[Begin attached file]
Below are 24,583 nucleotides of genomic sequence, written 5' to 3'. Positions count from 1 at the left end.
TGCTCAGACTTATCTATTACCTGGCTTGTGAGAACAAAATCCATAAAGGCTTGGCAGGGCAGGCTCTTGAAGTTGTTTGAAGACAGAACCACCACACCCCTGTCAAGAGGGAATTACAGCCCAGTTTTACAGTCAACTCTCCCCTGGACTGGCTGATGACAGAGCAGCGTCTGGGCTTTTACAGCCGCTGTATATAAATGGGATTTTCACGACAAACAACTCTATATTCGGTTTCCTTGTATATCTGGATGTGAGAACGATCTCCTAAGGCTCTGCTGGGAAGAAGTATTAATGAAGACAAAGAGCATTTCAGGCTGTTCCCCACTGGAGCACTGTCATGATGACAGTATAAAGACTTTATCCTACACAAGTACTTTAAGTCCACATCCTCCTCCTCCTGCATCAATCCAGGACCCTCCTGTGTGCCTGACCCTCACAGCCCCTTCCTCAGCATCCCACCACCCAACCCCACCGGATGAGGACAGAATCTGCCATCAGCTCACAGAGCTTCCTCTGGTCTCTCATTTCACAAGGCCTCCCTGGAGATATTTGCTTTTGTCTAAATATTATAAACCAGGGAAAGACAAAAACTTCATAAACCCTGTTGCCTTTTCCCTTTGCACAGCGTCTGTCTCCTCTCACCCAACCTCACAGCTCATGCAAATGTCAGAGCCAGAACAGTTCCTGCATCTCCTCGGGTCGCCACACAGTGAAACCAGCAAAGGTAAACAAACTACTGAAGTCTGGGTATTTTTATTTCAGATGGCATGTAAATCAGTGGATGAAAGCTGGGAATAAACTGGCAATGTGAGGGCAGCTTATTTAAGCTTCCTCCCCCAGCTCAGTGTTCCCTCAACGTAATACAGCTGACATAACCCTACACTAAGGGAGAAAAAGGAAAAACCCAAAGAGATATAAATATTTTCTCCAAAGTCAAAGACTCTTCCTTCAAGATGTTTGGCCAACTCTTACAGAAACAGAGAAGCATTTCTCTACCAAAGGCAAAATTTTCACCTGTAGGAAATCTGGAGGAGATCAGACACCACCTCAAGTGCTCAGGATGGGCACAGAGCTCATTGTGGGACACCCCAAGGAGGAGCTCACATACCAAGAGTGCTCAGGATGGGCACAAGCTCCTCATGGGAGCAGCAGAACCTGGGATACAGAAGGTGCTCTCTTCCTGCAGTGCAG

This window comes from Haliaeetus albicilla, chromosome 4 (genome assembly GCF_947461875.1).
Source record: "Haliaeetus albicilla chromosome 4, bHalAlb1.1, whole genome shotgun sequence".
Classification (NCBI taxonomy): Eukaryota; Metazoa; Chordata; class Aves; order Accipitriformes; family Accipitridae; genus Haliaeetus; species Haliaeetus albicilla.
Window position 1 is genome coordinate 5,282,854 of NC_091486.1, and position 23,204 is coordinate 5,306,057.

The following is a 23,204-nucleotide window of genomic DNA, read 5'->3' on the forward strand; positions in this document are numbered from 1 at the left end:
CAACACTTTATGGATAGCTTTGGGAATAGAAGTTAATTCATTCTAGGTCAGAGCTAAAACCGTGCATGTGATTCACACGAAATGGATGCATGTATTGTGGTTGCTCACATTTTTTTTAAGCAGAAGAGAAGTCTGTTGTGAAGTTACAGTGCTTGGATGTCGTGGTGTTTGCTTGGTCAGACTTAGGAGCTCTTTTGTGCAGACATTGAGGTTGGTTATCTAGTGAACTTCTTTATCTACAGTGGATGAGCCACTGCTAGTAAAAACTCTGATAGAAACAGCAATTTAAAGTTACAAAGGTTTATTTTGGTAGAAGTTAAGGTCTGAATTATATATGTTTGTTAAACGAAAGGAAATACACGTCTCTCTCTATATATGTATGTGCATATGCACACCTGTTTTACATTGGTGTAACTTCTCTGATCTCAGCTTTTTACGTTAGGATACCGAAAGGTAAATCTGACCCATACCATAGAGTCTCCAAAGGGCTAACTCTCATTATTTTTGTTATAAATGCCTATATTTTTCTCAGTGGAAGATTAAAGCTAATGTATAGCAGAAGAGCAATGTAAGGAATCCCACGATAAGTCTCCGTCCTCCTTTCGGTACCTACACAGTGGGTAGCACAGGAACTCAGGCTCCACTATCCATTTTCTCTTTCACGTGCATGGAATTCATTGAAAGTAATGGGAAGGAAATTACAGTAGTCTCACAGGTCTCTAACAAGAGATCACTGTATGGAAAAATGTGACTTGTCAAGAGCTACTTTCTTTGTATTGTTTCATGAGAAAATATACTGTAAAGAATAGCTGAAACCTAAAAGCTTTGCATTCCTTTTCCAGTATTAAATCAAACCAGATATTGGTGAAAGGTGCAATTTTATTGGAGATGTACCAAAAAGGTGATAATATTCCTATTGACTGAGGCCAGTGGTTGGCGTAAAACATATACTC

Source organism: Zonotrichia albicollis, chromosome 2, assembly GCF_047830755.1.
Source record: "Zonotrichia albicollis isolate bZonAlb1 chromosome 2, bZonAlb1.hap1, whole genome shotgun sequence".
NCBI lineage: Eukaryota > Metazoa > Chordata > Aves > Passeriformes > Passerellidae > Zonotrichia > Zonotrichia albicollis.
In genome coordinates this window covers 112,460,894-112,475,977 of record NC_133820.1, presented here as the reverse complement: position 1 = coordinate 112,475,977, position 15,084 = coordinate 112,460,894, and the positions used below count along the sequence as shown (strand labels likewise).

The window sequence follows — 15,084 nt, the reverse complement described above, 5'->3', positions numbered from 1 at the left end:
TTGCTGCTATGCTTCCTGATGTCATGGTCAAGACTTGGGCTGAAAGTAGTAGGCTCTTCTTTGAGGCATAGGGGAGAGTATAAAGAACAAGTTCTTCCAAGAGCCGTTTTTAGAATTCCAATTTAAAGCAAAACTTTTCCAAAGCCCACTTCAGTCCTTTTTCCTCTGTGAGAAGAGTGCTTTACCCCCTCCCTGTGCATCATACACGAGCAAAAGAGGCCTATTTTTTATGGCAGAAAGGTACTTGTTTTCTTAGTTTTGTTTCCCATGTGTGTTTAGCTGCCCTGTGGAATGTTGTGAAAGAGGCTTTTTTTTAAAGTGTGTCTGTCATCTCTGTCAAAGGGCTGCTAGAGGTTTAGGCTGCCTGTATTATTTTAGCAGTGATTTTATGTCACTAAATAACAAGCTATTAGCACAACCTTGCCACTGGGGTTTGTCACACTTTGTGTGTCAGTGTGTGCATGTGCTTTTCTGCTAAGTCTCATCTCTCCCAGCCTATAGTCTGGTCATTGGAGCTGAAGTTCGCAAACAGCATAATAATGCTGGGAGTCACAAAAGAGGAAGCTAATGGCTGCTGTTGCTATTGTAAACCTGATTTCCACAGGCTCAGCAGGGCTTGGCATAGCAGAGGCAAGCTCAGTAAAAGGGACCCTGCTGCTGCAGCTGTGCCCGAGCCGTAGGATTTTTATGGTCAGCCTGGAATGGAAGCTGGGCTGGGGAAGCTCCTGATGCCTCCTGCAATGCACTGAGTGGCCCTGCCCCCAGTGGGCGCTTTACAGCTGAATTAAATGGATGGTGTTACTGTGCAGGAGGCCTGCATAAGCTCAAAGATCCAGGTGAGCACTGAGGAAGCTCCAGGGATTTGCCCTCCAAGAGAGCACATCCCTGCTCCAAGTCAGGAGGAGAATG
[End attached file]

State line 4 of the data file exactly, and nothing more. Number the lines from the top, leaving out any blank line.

Source record: "Haliaeetus albicilla chromosome 4, bHalAlb1.1, whole genome shotgun sequence".